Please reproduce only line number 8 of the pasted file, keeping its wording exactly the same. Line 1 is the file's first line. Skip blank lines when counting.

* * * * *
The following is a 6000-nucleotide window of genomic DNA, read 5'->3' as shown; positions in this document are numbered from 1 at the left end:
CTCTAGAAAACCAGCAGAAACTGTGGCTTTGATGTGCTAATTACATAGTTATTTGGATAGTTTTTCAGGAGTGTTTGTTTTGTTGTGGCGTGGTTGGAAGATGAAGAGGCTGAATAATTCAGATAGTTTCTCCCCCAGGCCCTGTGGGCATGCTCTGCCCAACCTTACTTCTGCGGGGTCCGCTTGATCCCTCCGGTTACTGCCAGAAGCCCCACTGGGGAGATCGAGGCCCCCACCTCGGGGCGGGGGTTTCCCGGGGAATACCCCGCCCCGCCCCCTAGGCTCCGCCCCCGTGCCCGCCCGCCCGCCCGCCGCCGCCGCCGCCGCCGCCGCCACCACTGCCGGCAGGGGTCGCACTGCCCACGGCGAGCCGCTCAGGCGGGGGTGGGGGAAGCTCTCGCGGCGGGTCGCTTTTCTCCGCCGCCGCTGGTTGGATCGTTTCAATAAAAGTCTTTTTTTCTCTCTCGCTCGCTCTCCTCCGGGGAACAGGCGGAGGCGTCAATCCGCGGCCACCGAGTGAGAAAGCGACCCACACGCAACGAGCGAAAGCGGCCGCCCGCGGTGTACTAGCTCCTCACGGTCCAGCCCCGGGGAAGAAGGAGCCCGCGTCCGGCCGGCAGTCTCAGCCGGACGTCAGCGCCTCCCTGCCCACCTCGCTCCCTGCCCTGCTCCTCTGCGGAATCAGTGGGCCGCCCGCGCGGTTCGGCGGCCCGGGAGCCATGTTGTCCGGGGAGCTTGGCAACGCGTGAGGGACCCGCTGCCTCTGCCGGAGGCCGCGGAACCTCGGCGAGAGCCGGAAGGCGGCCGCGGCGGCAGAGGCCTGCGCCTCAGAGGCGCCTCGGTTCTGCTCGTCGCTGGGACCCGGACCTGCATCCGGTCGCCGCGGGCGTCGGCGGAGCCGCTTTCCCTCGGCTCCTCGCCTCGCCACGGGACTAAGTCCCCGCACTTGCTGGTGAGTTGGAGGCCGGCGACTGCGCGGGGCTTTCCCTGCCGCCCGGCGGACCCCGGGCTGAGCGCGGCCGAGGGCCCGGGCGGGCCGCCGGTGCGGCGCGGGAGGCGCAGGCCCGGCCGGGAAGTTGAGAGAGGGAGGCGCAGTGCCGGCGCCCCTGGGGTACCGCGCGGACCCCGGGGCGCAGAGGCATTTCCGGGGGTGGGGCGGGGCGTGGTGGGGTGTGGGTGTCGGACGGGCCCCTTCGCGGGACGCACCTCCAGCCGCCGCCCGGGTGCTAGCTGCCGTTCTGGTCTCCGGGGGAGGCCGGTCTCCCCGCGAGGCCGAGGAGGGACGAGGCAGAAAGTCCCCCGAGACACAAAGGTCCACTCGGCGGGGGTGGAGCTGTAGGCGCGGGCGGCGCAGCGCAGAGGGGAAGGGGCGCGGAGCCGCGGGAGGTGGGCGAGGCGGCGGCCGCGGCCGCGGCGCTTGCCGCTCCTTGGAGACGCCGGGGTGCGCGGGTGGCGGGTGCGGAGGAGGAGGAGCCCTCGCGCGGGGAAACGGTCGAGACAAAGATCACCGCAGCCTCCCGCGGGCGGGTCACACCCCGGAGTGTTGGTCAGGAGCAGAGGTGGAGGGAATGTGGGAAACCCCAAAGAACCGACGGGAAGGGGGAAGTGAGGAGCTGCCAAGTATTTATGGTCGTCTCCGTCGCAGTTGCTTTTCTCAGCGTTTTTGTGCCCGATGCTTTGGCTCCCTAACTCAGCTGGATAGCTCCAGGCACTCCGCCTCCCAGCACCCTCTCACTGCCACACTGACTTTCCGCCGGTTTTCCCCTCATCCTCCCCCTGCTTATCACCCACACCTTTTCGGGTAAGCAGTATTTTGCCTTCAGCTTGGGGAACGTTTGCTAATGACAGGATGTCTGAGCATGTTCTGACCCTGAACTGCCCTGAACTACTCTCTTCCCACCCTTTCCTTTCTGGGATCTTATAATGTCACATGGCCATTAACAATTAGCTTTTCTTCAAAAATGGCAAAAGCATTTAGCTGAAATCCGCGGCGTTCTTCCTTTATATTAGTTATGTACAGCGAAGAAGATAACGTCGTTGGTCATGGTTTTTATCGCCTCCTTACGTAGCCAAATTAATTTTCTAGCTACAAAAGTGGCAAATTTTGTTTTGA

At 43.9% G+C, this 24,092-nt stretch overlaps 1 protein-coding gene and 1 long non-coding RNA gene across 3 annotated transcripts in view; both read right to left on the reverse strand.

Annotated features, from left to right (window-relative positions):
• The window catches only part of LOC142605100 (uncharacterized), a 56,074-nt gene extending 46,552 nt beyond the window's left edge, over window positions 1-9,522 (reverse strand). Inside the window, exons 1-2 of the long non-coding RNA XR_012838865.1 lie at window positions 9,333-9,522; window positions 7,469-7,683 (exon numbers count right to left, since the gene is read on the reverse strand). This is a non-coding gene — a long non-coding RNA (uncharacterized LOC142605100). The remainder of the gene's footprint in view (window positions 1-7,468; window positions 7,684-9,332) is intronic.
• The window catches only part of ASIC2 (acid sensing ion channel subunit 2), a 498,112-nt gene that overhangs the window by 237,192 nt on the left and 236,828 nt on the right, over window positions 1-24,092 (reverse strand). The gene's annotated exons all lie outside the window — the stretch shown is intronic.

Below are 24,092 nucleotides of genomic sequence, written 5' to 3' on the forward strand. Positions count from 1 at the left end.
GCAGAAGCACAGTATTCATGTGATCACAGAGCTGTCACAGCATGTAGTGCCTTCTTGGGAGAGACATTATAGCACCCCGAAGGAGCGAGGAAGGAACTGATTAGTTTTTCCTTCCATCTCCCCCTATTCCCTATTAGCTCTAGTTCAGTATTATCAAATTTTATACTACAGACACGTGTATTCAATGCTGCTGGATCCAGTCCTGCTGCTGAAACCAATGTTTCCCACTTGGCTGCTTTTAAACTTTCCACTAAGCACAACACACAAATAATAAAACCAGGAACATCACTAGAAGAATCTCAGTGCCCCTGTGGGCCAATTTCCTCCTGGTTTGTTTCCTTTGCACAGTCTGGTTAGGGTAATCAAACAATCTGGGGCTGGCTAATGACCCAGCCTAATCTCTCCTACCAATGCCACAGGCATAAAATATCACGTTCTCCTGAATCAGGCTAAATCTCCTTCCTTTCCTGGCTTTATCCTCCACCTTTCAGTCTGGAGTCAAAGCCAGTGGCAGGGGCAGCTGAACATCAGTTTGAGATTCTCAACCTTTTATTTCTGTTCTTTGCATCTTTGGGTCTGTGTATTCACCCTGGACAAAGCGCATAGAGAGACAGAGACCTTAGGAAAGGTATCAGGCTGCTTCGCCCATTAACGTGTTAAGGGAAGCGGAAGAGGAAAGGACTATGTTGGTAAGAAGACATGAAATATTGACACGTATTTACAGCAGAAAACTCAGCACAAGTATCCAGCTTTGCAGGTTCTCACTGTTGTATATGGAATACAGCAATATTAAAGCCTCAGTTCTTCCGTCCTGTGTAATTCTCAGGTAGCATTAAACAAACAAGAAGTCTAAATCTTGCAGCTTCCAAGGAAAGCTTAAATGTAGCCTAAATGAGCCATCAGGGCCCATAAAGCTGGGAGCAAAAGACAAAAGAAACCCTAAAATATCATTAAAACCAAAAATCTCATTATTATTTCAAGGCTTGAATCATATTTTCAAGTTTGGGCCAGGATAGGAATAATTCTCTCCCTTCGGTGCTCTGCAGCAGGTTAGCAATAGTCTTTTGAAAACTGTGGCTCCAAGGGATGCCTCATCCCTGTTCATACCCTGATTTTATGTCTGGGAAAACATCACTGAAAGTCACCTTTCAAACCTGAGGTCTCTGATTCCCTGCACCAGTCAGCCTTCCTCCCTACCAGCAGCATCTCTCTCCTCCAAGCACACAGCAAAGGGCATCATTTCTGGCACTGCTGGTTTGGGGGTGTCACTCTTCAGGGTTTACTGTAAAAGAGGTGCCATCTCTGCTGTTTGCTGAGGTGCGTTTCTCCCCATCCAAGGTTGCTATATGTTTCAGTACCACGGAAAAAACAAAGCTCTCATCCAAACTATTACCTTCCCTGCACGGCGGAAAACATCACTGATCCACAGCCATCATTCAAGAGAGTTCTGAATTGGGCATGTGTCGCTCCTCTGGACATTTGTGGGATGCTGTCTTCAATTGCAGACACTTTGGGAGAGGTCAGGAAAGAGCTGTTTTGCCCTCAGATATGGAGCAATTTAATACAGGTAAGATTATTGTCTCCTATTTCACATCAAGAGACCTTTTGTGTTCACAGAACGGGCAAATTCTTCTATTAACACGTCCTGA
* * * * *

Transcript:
GCAGAAGCACAGTATTCATGTGATCACAGAGCTGTCACAGCATGTAGTGCCTTCTTGGGAGAGACATTATAGCACCCCGAAGGAGCGAGGAAGGAACTGATTAGTTTTTCCTTCCATCTCCCCCTATTCCCTATTAGCTCTAGTTCAGTATTATCAAATTTTATACTACAGACACGTGTATTCAATGCTGCTGGATCCAGTCCTGCTGCTGAAACCAATGTTTCCCACTTGGCTGCTTTTAAACTTTCCACTAAGCACAACACACAAATAATAAAACCAGGAACATCACTAGAAGAATCTCAGTGCCCCTGTGGGCCAATTTCCTCCTGGTTTGTTTCCTTTGCACAGTCTGGTTAGGGTAATCAAACAATCTGGGGCTGGCTAATGACCCAGCCTAATCTCTCCTACCAATGCCACAGGCATAAAATATCACGTTCTCCTGAATCAGGCTAAATCTCCTTCCTTTCCTGGCTTTATCCTCCACCTTTCAGTCTGGAGTCAAAGCCAGTGGCAGGGGCAGCTGAACATCAGTTTGAGATTCTCAACCTTTTATTTCTGTTCTTTGCATCTTTGGGTCTGTGTATTCACCCTGGACAAAGCGCATAGAGAGACAGAGACCTTAGGAAAGGTATCAGGCTGCTTCGCCCATTAACGTGTTAAGGGAAGCGGAAGAGGAAAGGACTATGTTGGTAAGAAGACATGAAATATTGACACGTATTTACAGCAGAAAACTCAGCACAAGTATCCAGCTTTGCAGGTTCTCACTGTTGTATATGGAATACAGCAATATTAAAGCCTCAGTTCTTCCGTCCTGTGTAATTCTCAGGTAGCATTAAACAAACAAGAAGTCTAAATCTTGCAGCTTCCAAGGAAAGCTTAAATGTAGCCTAAATGAGCCATCAGGGCCCATAAAGCTGGGAGCAAAAGACAAAAGAAACCCTAAAATATCATTAAAACCAAAAATCTCATTATTATTTCAAGGCTTGAATCATATTTTCAAGTTTGGGCCAGGATAGGAATAATTCTCTCCCTTCGGTGCTCTGCAGCAGGTTAGCAATAGTCTTTTGAAAACTGTGGCTCCAAGGGATGCCTCATCCCTGTTCATACCCTGATTTTATGTCTGGGAAAACATCACTGAAAGTCACCTTTCAAACCTGAGGTCTCTGATTCCCTGCACCAGTCAGCCTTCCTCCCTACCAGCAGCATCTCTCTCCTCCAAGCACACAGCAAAGGGCATCATTTCTGGCACTGCTGGTTTGGGGGTGTCACTCTTCAGGGTTTACTGTAAAAGAGGTGCCATCTCTGCTGTTTGCTGAGGTGCGTTTCTCCCCATCCAAGGTTGCTATATGTTTCAGTACCACGGAAAAAACAAAGCTCTCATCCAAACTATTACCTTCCCTGCACGGCGGAAAACATCACTGATCCACAGCCATCATTCAAGAGAGTTCTGAATTGGGCATGTGTCGCTCCTCTGGACATTTGTGGGATGCTGTCTTCAATTGCAGACACTTTGGGAGAGGTCAGGAAAGAGCTGTTTTGCCCTCAGATATGGAGCAATTTAATACAGGTAAGATTATTGTCTCCTATTTCACATCAAGAGACCTTTTGTGTTCACAGAACGGGCAAATTCTTCTATTAACACGTCCTGA